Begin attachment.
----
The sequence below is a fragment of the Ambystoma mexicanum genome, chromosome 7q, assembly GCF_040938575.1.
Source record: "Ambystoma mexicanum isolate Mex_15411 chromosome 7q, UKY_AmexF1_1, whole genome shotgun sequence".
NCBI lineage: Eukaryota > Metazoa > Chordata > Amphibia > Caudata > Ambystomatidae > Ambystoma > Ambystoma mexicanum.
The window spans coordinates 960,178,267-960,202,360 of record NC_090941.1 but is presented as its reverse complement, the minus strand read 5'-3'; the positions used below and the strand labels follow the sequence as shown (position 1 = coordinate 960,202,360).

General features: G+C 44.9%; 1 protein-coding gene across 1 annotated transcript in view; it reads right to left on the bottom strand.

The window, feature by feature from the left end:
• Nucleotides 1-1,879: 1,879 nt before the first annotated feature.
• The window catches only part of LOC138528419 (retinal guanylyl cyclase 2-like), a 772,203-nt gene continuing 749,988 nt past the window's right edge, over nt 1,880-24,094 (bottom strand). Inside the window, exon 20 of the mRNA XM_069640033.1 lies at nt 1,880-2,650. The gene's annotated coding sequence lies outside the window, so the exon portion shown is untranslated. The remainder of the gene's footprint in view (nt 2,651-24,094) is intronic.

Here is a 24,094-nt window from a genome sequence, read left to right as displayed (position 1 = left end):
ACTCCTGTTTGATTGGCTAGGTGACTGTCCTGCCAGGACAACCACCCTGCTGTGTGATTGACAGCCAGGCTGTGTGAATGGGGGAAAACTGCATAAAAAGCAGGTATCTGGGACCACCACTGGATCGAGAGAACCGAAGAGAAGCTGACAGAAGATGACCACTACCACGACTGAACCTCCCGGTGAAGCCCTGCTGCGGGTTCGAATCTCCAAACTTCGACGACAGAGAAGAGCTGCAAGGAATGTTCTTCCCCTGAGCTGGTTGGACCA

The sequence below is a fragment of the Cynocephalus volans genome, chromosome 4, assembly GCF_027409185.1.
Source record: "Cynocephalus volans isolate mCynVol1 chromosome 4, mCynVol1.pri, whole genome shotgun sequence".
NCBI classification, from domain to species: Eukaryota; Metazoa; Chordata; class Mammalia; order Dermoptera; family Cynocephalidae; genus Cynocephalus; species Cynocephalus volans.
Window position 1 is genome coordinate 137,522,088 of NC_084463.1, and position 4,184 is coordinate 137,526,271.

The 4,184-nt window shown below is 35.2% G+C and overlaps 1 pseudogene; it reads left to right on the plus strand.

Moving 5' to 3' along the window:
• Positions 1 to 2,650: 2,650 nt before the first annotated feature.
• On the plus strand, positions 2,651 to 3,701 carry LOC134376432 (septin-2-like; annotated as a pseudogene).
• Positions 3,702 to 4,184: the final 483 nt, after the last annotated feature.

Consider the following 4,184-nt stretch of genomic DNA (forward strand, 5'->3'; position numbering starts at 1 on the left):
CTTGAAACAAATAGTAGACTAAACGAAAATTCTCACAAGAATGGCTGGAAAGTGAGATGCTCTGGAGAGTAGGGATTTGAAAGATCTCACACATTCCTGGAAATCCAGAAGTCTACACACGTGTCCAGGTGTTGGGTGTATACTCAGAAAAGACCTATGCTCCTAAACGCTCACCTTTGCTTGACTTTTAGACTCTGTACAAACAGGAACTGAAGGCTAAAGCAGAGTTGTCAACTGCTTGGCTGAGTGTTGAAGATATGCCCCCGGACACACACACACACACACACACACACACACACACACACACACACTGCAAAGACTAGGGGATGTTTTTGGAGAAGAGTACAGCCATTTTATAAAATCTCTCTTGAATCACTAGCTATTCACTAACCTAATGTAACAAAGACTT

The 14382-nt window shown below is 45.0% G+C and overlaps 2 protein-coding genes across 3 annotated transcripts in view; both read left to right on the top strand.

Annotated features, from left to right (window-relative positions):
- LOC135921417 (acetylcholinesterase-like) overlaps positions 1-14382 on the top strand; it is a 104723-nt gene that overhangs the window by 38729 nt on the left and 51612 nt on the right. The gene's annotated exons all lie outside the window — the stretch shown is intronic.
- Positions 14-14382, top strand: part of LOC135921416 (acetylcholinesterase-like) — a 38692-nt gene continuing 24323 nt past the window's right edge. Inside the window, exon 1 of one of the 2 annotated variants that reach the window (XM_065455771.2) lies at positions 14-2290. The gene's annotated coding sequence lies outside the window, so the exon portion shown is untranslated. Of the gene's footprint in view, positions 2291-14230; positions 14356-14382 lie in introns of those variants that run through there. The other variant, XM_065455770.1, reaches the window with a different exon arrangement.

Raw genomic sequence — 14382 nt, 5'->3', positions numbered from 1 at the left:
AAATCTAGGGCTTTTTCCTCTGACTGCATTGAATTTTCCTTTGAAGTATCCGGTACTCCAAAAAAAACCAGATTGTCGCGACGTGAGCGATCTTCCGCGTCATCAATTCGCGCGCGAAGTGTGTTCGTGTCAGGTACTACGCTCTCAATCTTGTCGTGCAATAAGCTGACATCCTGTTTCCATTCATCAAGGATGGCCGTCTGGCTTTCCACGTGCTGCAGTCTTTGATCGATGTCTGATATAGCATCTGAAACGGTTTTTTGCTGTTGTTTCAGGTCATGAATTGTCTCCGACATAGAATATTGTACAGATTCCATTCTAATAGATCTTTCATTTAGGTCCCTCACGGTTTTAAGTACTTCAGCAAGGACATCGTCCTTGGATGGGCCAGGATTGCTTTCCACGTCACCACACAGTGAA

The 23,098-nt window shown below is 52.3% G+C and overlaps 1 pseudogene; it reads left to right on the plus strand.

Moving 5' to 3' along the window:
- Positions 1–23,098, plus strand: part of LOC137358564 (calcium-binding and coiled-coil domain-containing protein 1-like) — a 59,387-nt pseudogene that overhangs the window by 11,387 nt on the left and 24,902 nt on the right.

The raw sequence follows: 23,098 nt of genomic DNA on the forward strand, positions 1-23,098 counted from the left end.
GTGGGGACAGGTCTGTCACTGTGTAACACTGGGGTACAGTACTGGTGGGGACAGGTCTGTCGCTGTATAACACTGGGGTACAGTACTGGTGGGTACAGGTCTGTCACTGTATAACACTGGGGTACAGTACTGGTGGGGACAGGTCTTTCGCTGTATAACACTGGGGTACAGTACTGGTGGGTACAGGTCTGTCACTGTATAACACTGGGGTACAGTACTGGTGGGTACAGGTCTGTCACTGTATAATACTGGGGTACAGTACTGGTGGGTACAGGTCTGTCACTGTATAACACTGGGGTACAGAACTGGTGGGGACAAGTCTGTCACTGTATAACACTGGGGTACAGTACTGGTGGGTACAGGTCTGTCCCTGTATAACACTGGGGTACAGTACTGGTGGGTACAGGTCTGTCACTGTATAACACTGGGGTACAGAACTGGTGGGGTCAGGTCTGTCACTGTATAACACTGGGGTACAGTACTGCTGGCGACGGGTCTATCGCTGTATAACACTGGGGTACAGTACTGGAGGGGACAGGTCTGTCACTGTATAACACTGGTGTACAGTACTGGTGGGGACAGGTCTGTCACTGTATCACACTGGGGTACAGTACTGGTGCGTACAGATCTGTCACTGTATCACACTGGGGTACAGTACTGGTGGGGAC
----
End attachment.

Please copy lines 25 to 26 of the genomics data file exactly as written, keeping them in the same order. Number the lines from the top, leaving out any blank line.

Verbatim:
- Positions 14-14382, top strand: part of LOC135921416 (acetylcholinesterase-like) — a 38692-nt gene continuing 24323 nt past the window's right edge. Inside the window, exon 1 of one of the 2 annotated variants that reach the window (XM_065455771.2) lies at positions 14-2290. The gene's annotated coding sequence lies outside the window, so the exon portion shown is untranslated. Of the gene's footprint in view, positions 2291-14230; positions 14356-14382 lie in introns of those variants that run through there. The other variant, XM_065455770.1, reaches the window with a different exon arrangement.

Raw genomic sequence — 14382 nt, 5'->3', positions numbered from 1 at the left: